The Cathedral of Learning is listed in the National Register of Historic Places and sits in the center of the University of Pittsburgh’s main campus. This Late Gothic Revival Structure stands 535 feet with 42 stories making it the second tallest university building in the world. It is also the second tallest gothic-styled building in the world. It was commissioned in 1921 and ground was broken in 1926.
It functions as a primary classroom and administrative center of the university but is also home to the Dietrich School of Arts and Sciences. There are also many specialty spaces including a studio theater, food court, study lounges, offices, computer and language labs. The entrance contains a cavernous half acre four-story vaulted Gothic study and event hall. Throughout the building are noted examples of stained glass, stone, wood, and iron work and is often used by the University in photographs, postcards, and other advertisements.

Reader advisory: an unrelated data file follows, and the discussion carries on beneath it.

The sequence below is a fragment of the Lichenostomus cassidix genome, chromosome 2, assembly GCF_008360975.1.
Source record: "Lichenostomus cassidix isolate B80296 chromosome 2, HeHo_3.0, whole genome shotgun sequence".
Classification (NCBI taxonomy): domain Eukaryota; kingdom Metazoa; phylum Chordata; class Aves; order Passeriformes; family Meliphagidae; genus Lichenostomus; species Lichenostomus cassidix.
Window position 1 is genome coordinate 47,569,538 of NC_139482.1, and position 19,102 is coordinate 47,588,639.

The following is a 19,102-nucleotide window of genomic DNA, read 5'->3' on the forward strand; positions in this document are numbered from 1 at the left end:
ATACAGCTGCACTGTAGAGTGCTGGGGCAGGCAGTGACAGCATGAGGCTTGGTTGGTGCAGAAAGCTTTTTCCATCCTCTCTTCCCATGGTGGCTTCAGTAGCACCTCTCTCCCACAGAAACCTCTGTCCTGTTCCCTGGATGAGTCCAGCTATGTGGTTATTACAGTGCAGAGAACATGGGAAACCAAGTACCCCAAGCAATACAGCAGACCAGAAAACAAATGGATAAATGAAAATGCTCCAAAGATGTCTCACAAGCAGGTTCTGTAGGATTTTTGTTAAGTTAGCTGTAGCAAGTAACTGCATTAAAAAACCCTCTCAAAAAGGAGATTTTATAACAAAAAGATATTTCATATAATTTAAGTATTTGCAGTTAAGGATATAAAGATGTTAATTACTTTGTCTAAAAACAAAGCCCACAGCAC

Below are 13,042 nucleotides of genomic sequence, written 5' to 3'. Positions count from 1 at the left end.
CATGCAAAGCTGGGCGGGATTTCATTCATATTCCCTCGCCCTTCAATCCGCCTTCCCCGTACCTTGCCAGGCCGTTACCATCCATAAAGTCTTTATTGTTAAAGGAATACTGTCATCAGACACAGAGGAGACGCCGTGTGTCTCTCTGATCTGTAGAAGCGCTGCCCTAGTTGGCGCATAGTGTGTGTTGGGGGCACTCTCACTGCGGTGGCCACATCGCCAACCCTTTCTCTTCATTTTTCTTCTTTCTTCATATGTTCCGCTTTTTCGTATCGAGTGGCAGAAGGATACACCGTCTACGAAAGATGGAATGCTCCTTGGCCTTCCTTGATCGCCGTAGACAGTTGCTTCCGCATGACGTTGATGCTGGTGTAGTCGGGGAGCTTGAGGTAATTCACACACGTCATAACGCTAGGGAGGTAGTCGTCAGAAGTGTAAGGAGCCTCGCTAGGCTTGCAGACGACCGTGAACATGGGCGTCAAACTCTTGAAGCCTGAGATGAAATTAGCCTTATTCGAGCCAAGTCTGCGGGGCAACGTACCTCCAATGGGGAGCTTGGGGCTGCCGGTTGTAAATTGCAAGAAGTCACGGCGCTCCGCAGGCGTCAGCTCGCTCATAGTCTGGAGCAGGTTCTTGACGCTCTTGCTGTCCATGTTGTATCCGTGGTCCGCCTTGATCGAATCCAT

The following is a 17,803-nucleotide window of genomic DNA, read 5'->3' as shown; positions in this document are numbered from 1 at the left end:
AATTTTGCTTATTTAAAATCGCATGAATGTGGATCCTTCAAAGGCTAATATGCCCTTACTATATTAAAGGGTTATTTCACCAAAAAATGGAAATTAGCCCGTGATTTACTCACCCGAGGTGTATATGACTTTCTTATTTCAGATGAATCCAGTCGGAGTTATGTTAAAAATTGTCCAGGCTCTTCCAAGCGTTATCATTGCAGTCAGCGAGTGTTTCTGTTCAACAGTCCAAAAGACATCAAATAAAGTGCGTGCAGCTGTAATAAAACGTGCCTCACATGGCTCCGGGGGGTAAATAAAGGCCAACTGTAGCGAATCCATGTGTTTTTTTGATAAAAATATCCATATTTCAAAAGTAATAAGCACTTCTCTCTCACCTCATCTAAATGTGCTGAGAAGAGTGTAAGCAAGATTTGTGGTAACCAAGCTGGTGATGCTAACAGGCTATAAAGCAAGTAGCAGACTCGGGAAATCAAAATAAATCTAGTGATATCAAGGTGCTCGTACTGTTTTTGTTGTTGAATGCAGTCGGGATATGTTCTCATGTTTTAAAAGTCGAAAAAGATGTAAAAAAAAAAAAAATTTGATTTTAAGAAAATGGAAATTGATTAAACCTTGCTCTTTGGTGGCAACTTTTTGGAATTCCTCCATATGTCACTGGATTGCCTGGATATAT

But one of the best kept secrets in Pittsburgh are the 29 Nationality Rooms that embody the architecture and artifacts of the different nationalities that settled here. The first four rooms reflect the Russian, German, Swedish and Scottish heritages. The amazing aspect of the project is that each ethnic group was asked to raise the funds to complete the room. Some cost as much as $300,000 but recent additions have upped the price to $500,000.
The rooms are used as classrooms but can be toured for $3.00 per person. The period depicted in each of the rooms including cultural artifacts and architectural design elements must be prior to 1787 – the year the US Constitution was adopted. The variety of styles and ingenious design concepts displayed are truly amazing. The Polish Room is themed to the Polish Renaissance and Wawel Castle during Poland’s Golden Agew during the reign of King Sigismund the First. What makes the tour even better is the fact that visitors can also take the elevator to the top floor of the towering building and take in a panoramic view of the city. This site is a Pittsburgh “must-see.”